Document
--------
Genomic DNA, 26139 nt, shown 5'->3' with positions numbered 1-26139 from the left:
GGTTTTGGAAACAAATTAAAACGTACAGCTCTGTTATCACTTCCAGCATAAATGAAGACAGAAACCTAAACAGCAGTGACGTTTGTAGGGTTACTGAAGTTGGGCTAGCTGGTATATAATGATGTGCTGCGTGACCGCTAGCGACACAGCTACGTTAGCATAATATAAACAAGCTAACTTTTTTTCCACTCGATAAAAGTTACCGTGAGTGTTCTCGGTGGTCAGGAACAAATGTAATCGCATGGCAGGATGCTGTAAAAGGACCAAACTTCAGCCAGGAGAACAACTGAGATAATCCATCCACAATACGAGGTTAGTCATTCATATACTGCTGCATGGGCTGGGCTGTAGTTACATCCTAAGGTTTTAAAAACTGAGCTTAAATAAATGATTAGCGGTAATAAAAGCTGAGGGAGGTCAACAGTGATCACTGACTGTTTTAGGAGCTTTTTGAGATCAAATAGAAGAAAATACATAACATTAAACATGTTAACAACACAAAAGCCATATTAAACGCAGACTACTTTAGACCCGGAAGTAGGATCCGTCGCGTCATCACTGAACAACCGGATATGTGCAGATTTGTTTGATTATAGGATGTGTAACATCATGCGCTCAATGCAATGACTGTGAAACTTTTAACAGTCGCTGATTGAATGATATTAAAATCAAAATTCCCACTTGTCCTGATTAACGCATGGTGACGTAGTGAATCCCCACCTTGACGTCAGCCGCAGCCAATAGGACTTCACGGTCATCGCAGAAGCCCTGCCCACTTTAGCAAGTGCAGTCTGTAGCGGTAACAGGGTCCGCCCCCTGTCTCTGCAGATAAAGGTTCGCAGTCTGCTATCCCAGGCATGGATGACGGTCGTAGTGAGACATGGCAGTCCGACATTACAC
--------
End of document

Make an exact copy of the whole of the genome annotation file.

Genomic DNA, 26139 nt, shown 5'->3' with positions numbered 1-26139 from the left:
GGTTTTGGAAACAAATTAAAACGTACAGCTCTGTTATCACTTCCAGCATAAATGAAGACAGAAACCTAAACAGCAGTGACGTTTGTAGGGTTACTGAAGTTGGGCTAGCTGGTATATAATGATGTGCTGCGTGACCGCTAGCGACACAGCTACGTTAGCATAATATAAACAAGCTAACTTTTTTTCCACTCGATAAAAGTTACCGTGAGTGTTCTCGGTGGTCAGGAACAAATGTAATCGCATGGCAGGATGCTGTAAAAGGACCAAACTTCAGCCAGGAGAACAACTGAGATAATCCATCCACAATACGAGGTTAGTCATTCATATACTGCTGCATGGGCTGGGCTGTAGTTACATCCTAAGGTTTTAAAAACTGAGCTTAAATAAATGATTAGCGGTAATAAAAGCTGAGGGAGGTCAACAGTGATCACTGACTGTTTTAGGAGCTTTTTGAGATCAAATAGAAGAAAATACATAACATTAAACATGTTAACAACACAAAAGCCATATTAAACGCAGACTACTTTAGACCCGGAAGTAGGATCCGTCGCGTCATCACTGAACAACCGGATATGTGCAGATTTGTTTGATTATAGGATGTGTAACATCATGCGCTCAATGCAATGACTGTGAAACTTTTAACAGTCGCTGATTGAATGATATTAAAATCAAAATTCCCACTTGTCCTGATTAACGCATGGTGACGTAGTGAATCCCCACCTTGACGTCAGCCGCAGCCAATAGGACTTCACGGTCATCGCAGAAGCCCTGCCCACTTTAGCAAGTGCAGTCTGTAGCGGTAACAGGGTCCGCCCCCTGTCTCTGCAGATAAAGGTTCGCAGTCTGCTATCCCAGGCATGGATGACGGTCGTAGTGAGACATGGCAGTCCGACATTACAC